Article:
In the run up to the interviews and in their wake, Sarah and I traded messages about Augustine, the Bible, and other topics. Sarah kindly granted me permission to reproduce parts of our exchange here in an edited format.

Garrett: I can’t help but begin by asking: Is there a work of Greek or Latin literature that is unduly overlooked? Or, to put a different spin on the question, is there a work of Greek or Latin literature that should be better known or more widely read by Christians?

Sarah: I’m an interested party, because I’ve translated this work myself, but still I can’t resist recommending Apuleius’s Golden Ass, a comic novel of the mid-second century A.D. The book gives vivid pictures of ordinary people’s lives at a time of great growth in Christianity. Also, the story is full of moral and religious themes and offers the most detailed account to date of a religious conversion; the conversion is to the worship of the goddess Isis, but the differences from and similarities to Christian conversions are fascinating in themselves.
Continue reading “Interview with Sarah Ruden”

Interview with Marc Brettler

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cover of the second edition

This transcript is a lightly edited version of an interview that took place on September 1, 2015, and retains its oral style.

Interviewer: Hello. Welcome to New Books and Biblical Studies, where we look at New Books about the Bible—from modern day commentaries and art books to scholarly monographs and reference works.

On today’s program, I’m talking with Marc Brettler about the second edition of The Jewish Study Bible, published by Oxford University Press, which he co‑edited with Adele Berlin.

Professor Brettler is Bernice and Morton Lerner Professor of Judaic Studies at Duke University’s Center for Jewish Studies, and member of Duke’s Department of Religious Studies. From 1986 to 2015, he taught Near Eastern and Judaic Studies at Brandeis University, and since 2001 was the Dora Golding Professor of Biblical Studies. Continue reading “Interview with Marc Brettler”

Fall 2015 books

At BookExpo two weeks ago, I had a chance to preview some of the forthcoming titles in the fall 2015 season. Here is a select list of books that looked the most promising.

August

Raymond Tallis, The Black Mirror: Looking at Life through Death (Yale UP)—the author of Aping Mankind: Neuromania, Darwinitis and the Misrepresentation of Humanity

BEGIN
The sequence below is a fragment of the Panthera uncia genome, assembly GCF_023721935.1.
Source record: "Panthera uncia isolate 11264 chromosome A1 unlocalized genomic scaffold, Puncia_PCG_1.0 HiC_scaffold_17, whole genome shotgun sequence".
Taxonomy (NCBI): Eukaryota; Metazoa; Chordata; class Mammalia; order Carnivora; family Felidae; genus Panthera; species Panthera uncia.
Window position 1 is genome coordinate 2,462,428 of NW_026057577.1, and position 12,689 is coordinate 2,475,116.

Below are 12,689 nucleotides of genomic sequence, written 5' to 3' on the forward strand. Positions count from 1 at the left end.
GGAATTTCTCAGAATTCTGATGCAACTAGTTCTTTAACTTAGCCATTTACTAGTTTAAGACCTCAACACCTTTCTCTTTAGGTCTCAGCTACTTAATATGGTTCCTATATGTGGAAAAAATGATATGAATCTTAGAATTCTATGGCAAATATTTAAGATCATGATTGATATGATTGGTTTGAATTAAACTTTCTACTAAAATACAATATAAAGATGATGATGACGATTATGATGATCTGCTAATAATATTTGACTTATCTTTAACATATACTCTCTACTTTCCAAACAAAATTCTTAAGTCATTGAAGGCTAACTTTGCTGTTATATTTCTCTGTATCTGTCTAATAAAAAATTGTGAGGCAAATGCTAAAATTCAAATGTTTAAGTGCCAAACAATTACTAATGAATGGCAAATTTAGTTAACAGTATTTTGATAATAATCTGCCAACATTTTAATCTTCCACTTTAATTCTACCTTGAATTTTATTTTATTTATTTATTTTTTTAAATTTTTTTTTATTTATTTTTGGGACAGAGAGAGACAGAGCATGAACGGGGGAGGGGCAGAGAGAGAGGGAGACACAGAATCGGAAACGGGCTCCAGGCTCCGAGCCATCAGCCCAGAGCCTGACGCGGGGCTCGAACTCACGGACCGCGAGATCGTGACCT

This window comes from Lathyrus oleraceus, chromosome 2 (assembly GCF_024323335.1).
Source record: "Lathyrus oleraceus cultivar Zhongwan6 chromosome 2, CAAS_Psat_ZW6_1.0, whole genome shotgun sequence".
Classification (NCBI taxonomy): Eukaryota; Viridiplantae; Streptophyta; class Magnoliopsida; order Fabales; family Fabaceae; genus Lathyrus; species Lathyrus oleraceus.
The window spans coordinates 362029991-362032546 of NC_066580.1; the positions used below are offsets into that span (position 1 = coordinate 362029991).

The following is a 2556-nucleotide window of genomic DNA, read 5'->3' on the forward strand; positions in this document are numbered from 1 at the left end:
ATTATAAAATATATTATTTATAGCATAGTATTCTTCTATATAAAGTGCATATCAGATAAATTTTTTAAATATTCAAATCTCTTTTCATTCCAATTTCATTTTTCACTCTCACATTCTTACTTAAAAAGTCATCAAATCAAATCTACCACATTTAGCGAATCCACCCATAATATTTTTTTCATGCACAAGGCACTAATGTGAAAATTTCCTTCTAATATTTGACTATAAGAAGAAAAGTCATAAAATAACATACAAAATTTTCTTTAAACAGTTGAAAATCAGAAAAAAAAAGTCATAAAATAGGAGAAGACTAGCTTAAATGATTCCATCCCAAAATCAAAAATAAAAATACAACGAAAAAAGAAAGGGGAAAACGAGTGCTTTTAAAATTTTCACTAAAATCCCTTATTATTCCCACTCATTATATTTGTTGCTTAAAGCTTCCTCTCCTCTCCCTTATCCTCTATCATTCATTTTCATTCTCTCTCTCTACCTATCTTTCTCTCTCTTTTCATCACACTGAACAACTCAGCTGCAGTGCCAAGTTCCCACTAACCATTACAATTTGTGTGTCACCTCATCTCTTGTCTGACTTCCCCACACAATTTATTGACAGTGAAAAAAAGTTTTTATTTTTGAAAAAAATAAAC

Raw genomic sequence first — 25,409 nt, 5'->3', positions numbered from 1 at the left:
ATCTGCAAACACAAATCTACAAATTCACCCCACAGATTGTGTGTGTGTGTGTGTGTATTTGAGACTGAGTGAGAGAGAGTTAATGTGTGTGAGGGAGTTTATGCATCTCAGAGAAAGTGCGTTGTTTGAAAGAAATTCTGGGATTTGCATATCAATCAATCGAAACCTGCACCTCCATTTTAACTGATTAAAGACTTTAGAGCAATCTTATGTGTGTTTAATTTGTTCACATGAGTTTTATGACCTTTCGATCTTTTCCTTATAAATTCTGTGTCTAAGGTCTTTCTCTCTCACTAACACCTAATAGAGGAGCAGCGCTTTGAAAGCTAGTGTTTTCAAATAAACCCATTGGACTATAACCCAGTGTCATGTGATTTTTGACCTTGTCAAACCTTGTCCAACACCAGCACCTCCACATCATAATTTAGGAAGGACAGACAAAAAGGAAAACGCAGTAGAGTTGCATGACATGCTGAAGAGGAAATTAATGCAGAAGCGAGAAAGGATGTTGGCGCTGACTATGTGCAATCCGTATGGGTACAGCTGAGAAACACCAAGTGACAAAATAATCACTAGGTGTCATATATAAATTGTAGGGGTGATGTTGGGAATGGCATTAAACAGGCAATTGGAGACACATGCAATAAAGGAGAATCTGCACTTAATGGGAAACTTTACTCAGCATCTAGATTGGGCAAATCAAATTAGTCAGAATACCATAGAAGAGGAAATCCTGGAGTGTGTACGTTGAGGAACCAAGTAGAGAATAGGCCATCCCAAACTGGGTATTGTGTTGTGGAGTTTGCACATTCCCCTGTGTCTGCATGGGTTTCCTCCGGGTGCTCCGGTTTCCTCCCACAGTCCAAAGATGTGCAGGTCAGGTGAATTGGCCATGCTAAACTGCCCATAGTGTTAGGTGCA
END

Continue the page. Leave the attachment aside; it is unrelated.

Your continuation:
September

Mark Edmundson, Self and Soul: A Defense of Ideals (Harvard UP)

Aviya Kushner, The Grammar of God: A Journey into the Words and Worlds of the Bible (Spiegel & Grau)

Candida Moss and Joel Baden, Reconceiving Infertility: Biblical Perspectives on Procreation and Childlessness (Princeton UP)

October

Leo Damrosch, Eternity’s Sunrise: The Imaginative World of William Blake (Yale UP)

Harry G. Frankfurt, On Inequality (Princeton UP)—from the author who brought you On Bullshit

Philip Jenkins, The Many Faces of Christ: The Thousand-Year Story of the Survival and Influence of the Lost Gospels (Basic Books)

Tom Lewis, Washington: A History of Our National City (Basic Books)

November

Mary Beard, S.P.Q.R.: A History of Ancient Rome (Liveright/Norton)

Craig Koester, Revelation: A New Translation with Introduction and Commentary (Anchor Yale Bible Commentaries)—paperback release

Jon D. Levenson, The Love of God: Divine Gift, Human Gratitude, and Mutual Faithfulness in Judaism (Princeton UP)

John P. Meier, A Marginal Jew: Rethinking the Historical Jesus, Volume V: Probing the Authenticity of the Parables (Anchor Yale Bible Reference Library)—in which he argues that only four parables—those of the Mustard Seed, the Evil Tenants, the Talents, and the Great Supper—can be attributed to Jesus with certitude.

December

Diana Fuss and William Gleason, The Pocket Instructor: Literature: 101 Exercises for the College Classroom (Princeton UP)

Early 2016

J. Richard Gott, The Cosmic Web: Mysterious Architecture of the Universe (Princeton UP)—the author of Sizing Up the Universe (National Geographic, 2012)

Leonard Sax, The Collapse of Parenting: How We Hurt Our Kids When We Treat Them Like Grown-Ups (Basic Books)—the author of Why Gender Matters

Miroslav Volf, Flourishing: Why We Need Religion in a Globalized World (Yale UP)

New Books in Biblical Studies

From the looks of this site, it seems as if I took a hiatus from posting for Lent. Unfortunately, that wasn’t intentional. But I have been focused on a new endeavor—becoming a host for the New Books Network. My “channel” is New Books in Biblical Studies, and my first podcast, an interview with Tremper Longman about his new commentary on the Psalms, is now up on the site. Please let me know what you think of it! I’ll be posting new interviews each month.

Most Anticipated Books of 2015

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Here are a few of the books that I am most looking forward to reading in 2015. (I will announce some fall books later this spring, after BookExpo.)

Happy reading!

 

 

 

January

February

March

May

  • Kirsten Powers, The Silencing (Regnery)—Powers has been an outspoken and visible witness to those on the Left. Her book will likely be more honest than David Shipler’s forthcoming book, Freedom of Speech: Mightier Than the Sword (Knopf).

June

July

farther out

  • Jan Assmann, The Book of Exodus: A Biography (Princeton University Press)
  • George Marsden, C. S. Lewis’s Mere Christianity: A Biography (Princeton University Press)
  • Robert Alter, translator, Isaiah (W. W. Norton)

recent honorable mention